5. Most things adults say to a two year old are fundamentally WRONG. The number of times my mummy has said something totally insane...my god!
Mummy-‘ Do you want your pink plate or the purple plate?’
Mummy gives me the pink plate
Me- ‘No want that one’ - a girl's entitled to change her mind!
Points at purple plate.
Mummy- ‘That’s the pink one’
Me- ‘No t’isn’t, it’s urple’.
Far be it for me to point out the blindingly obvious fact that after 40 plus (how old is my mummy anyway?) additional years on this planet she has a real disadvantage on the old colour recognition game front because her eyes are OOOOLLLLDDDD. But seriously it's our responsibility to teach even the stupid...
To us big people are annoying sidekicks following us round and telling us stuff they believe to be true but we know is completely inaccurate and fundamentally wrong.
6. To a 2 year old any kind of agreement, made by virtue of a grunt, nod, or a verbal we’ll remember, RIGHT, and is legally binding. Parents agree to stuff and hope we forget but despite the fact that sometimes we can’t remember where they left our favourite toy we WILL remember that we were promised a treat 6 weeks ago when mummy was trying to pack the shopping away while simultaneously chatting with me and cooking dinner.
Be ready to show that we know when to strike with requests and we will remember anything in the affirmative. Sadly a great many mums know not to be tricked into agreeing to anything at any cost. Move on to the weaker parent who doesn't know as much: Daddy.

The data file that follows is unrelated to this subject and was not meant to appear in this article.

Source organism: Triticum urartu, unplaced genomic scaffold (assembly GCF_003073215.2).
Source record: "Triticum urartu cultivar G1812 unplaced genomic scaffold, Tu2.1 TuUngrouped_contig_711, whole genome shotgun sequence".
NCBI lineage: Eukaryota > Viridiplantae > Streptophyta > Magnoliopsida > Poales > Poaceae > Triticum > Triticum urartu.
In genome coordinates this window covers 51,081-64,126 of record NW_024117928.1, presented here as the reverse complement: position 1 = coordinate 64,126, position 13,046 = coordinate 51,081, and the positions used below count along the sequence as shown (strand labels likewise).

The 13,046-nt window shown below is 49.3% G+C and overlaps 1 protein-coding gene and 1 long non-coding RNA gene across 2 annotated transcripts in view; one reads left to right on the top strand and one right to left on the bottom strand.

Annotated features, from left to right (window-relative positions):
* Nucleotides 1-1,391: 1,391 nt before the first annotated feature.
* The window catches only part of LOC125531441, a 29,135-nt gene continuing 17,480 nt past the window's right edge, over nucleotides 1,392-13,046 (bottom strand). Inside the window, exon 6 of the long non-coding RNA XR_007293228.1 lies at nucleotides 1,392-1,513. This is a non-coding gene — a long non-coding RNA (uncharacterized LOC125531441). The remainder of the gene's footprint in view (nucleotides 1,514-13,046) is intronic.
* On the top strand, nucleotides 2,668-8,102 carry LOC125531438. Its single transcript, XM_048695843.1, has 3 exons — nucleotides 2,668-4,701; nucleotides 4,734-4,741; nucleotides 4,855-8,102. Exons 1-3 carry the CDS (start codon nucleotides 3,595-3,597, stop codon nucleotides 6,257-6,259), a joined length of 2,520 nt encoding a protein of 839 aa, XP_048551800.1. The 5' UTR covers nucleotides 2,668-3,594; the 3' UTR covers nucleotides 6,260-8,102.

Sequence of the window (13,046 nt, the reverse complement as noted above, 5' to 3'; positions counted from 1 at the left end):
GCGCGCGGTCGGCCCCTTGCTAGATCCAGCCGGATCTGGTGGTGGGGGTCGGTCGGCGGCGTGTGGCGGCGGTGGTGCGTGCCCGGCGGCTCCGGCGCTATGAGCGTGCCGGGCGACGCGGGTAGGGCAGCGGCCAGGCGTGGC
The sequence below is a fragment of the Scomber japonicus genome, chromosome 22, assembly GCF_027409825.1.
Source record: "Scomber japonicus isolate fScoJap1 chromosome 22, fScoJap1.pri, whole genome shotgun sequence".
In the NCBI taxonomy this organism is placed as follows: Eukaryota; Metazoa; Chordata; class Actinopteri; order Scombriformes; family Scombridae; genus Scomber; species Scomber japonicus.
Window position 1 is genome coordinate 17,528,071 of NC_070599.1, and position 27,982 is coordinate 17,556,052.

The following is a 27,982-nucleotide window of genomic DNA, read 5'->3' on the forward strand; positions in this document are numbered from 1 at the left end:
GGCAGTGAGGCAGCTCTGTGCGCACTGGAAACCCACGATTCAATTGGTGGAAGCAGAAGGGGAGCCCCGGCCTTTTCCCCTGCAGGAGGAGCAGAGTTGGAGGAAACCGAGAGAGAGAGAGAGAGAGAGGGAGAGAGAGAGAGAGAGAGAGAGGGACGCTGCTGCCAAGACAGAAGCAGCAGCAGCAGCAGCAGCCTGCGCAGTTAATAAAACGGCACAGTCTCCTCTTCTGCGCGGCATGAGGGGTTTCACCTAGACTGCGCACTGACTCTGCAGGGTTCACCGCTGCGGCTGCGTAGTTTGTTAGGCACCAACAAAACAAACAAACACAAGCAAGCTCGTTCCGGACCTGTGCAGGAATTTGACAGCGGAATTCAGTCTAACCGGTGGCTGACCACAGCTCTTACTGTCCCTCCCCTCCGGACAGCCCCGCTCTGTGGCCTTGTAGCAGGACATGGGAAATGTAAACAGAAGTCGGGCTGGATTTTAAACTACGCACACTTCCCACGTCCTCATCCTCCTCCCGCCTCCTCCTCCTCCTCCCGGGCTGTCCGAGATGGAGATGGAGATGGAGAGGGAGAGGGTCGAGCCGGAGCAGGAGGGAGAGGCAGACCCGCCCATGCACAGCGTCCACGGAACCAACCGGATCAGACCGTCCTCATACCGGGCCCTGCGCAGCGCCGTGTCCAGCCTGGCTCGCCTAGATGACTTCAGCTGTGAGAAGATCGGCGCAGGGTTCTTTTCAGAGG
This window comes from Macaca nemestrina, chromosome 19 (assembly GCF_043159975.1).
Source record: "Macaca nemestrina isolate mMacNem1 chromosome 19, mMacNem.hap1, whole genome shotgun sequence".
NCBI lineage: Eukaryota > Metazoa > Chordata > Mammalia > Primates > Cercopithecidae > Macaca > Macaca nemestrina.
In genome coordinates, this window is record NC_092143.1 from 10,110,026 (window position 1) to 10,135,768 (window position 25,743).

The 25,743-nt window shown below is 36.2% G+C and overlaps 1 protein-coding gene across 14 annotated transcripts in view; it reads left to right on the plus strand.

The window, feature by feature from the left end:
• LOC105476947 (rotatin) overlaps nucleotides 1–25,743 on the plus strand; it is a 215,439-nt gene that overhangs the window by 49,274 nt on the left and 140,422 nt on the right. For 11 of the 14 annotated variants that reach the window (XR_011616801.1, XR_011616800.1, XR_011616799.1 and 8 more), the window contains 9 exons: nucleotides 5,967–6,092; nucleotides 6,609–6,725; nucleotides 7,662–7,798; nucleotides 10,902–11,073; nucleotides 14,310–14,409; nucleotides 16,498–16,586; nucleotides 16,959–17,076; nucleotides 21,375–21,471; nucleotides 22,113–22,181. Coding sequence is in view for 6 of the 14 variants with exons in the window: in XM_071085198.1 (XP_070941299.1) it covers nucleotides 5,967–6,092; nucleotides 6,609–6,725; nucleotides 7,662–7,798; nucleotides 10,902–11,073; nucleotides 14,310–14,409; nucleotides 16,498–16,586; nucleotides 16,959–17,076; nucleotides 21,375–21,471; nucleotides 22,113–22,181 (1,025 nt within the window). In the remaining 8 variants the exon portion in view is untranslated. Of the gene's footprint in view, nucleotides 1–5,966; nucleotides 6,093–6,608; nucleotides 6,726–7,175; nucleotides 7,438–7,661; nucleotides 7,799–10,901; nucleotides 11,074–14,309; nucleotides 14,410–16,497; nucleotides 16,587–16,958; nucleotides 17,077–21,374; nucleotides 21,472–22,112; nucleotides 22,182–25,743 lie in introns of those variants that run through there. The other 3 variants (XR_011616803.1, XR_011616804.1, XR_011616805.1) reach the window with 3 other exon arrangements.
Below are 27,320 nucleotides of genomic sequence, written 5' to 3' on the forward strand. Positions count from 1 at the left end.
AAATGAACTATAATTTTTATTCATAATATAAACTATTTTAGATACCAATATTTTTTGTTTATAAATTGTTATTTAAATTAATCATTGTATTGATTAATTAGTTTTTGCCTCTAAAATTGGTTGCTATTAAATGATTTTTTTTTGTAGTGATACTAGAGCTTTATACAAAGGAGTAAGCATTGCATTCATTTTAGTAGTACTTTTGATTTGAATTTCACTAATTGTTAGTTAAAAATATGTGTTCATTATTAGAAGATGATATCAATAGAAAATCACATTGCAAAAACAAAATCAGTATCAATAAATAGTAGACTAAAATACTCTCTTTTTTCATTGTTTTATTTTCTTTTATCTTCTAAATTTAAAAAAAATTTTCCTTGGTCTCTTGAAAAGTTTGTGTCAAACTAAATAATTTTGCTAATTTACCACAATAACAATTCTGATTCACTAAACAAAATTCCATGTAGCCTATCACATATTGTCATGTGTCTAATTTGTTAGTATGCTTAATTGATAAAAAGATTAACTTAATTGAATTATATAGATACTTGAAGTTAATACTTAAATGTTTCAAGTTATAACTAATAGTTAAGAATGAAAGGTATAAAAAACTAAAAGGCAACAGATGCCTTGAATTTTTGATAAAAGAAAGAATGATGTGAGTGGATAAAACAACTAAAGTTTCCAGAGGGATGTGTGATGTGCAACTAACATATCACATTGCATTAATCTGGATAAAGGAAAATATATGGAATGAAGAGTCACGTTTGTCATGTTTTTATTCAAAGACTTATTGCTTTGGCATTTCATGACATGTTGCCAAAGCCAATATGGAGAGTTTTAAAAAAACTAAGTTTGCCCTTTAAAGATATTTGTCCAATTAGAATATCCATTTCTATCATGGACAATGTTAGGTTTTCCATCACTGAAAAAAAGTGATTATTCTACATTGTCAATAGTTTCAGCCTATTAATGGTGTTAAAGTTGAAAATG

7. There is nothing heavier and more awkward to manoeuvre than a hyperactic cocker spaniel and a toddler having a tantrum; the prime time to get what you want babies is when mummy is otherwise engaged and probably at her melting point. Ask mummy and you shall receive. Teach her that it's important to share.
9. How to be observant. Parents don't spend enough time looking for minuscule ‘ouchies’ on our tiny hands and knobbly knees, I think. When I say minuscule, these things are harder to locate than a wireless network signal in North Korea. BUT it is their job to seek and find, how else do our little tummies get treats?
10. Some people are indeed worth melting for (a quote from Frozen for the readers not indoctrinated by Disney YET!). All little people are worth the endless days, sleepless nights, backbreaking carrying and mind numbing boredom. Our biggies wouldn’t do this gig for anyone else. (Except maybe Tom Hardy. My mummy would probably do it for him, although I would question why he needed carrying; bit weird.)
This is just a snapshot of what we children need to teach adults... they need to take on some of our toddlerness and learn to chill.